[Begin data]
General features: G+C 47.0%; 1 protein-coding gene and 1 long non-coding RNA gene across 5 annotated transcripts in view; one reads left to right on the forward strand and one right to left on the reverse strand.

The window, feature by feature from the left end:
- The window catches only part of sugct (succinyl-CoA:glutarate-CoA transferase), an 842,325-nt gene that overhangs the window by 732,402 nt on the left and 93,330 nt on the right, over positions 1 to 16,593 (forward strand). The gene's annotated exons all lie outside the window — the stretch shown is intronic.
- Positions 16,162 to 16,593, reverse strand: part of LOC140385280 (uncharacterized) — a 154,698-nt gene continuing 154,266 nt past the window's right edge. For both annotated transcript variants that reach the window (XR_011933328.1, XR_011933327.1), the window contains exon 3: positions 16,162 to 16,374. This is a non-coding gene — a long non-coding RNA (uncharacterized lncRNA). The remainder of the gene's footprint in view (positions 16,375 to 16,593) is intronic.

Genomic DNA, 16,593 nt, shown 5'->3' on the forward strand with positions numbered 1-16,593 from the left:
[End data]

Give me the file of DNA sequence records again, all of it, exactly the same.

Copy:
General features: G+C 47.0%; 1 protein-coding gene and 1 long non-coding RNA gene across 5 annotated transcripts in view; one reads left to right on the forward strand and one right to left on the reverse strand.

The window, feature by feature from the left end:
- The window catches only part of sugct (succinyl-CoA:glutarate-CoA transferase), an 842,325-nt gene that overhangs the window by 732,402 nt on the left and 93,330 nt on the right, over positions 1 to 16,593 (forward strand). The gene's annotated exons all lie outside the window — the stretch shown is intronic.
- Positions 16,162 to 16,593, reverse strand: part of LOC140385280 (uncharacterized) — a 154,698-nt gene continuing 154,266 nt past the window's right edge. For both annotated transcript variants that reach the window (XR_011933328.1, XR_011933327.1), the window contains exon 3: positions 16,162 to 16,374. This is a non-coding gene — a long non-coding RNA (uncharacterized lncRNA). The remainder of the gene's footprint in view (positions 16,375 to 16,593) is intronic.

Genomic DNA, 16,593 nt, shown 5'->3' on the forward strand with positions numbered 1-16,593 from the left: